Collect Shipwreck Coins

By | July 24, 2016
Wreck of the Dart

Wreck of the Dart

Collect Shipwreck Coins

One of the neat things about numismatics is that it brings the coin collector in confluence with history. Most collectors are aware that the images on coins commemorate different people, ideas, circumstances and events. If you are one of the few who actually collect shipwreck coins, you are keenly aware of the history with which you are in tune. If you don’t collect shipwreck coins, you may wish to become aware of this amazing numismatic niche. Shipwreck coins from the ill-fated S.S. New York, S.S. Central America, S.S. Republic, and the S.S. Yankee Blade are all examples of coins that are coveted by many collectors.

The beauty of this arena is that many shipwrecks of yesteryear were carrying valuable cargo. Indeed some of this cargo was gold and silver coinage. Before modern times, sailing was a perilous endeavor. Many a vessel found itself on stormy seas, no recourse to GPS or modern weather reporting, and was sunk by foul weather or some other misfortune. Not to mention the ships with valuable cargo lost in the 20th century during WW I and WW II.

The interesting thing is that today, the location of many old shipwrecks are well known, especially those off the East Coast of the US and in the Gulf of Mexico. Many treasure hunters look for this data and conduct their own quests for fame and fortune.  Across the globe, many other wrecks have occurred throughout the centuries, and for many of these their locations still remain a mystery. Even today, ancient coin treasures are found…and are available to collectors.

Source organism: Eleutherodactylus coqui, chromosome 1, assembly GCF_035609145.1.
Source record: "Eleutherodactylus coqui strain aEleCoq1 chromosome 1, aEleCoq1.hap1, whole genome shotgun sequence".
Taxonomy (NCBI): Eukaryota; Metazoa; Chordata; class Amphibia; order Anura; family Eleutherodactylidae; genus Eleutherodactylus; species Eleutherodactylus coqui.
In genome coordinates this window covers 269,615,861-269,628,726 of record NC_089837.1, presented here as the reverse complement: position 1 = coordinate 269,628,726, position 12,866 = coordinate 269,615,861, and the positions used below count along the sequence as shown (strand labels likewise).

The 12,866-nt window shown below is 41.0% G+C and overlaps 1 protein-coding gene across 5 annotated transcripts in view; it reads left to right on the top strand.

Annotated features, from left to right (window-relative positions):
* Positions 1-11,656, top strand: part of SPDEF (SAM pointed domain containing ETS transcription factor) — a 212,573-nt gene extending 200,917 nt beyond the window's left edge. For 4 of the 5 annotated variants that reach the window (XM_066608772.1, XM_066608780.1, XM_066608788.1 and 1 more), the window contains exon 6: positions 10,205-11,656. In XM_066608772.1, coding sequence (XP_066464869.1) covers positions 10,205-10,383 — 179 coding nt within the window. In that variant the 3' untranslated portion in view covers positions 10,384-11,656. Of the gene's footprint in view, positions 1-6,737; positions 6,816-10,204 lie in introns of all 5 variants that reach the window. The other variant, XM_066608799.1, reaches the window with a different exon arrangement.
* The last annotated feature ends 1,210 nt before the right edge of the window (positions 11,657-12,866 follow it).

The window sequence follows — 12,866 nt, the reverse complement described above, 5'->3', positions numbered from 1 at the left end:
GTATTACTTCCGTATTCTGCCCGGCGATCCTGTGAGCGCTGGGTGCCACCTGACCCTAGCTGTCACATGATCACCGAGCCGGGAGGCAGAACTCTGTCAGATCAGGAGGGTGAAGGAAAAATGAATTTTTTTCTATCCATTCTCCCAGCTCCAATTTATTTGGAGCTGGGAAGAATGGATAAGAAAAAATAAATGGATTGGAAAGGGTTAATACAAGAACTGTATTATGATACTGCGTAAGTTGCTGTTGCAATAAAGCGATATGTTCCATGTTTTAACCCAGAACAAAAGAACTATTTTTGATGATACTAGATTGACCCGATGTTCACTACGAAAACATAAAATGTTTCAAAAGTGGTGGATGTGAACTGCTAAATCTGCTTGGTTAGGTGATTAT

Some recent shipwreck coins in the news

Silver Rupee

Silver Rupee

Perhaps amazingly, discoveries of old coins are rather commonly found in or from shipwrecks even today. Earlier this year, Israeli divers came upon a trove of gold coins from a 1000-year-old shipwreck in the harbor of the biblical city of Caeserea. In another recent case, a British-led team recovered a $50m treasure of silver coins from the SS City of Cairo, a steamship en route from Bombay to England, that had been stranded on the seafloor since being sunk by a German U-boat in World War II.

Where to obtain and collect shipwreck coins

Have a look on Amazon and eBay for old shipwreck coins.  In many cases, you’ll have to search carefully, because this is not a major search term, and some of these coins may escape easy detection, even on these sites.  Nonetheless, the thrill of the hunt can be fantastic!

 

Gothenburg Wreck

Gothenburg Wreck

Learn More!

This is a coin collecting niche that is somewhat obscure, but the historical and monetary rewards can be great for those who look into it. Be sure to visit the recent article on collecting shipwreck coins by Rick Bretz in Coin Week.   You will learn a lot from him.

Here’s an interesting book that will get you up on the learning curve:

Numismatic Finds of the Americas: An Inventory of American Coin Hoards, Shipwrecks, Single Finds and Finds in Excavations

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4 thoughts on “Collect Shipwreck Coins

  1. Ron

    Nice site. I have been collecting numismatic coins for a few years. Gold vs. Silver article was spot on. It greatly depends on your budget as to whether you should collect gold or silver. With the current low prices on silver, you can get much more bang for your buck. Your section on fiat money was good as well. I think the area of fiat currency is widely misunderstood by people in general. Paper is paper with nothing backing it. Nice job on your website.

    Reply
    1. Mike Post author

      Thank you for visiting Ron. I’m so glad you enjoyed the site and had a chance to visit some of the pages and posts here. With gold and silver prices so low it is a real good time to add to your collection.

      Reply
  2. Boniface

    Hi Mike,

    That’s quite an eye-opening post to me. I never knew there existed such collectibles on Amazon or eBay before.

    The post is rich with historical and current events and possible exploration for search of more recent shipwrecks. I especially liked the one where you talked about a 1000 year old shipwreck in Caeserea.

    Thanks for the fantastic work!

    Reply
    1. Mike Post author

      Thanks for your kind words Boniface. I hope this piqued your interest in learning more about shipwreck coins!

      Reply

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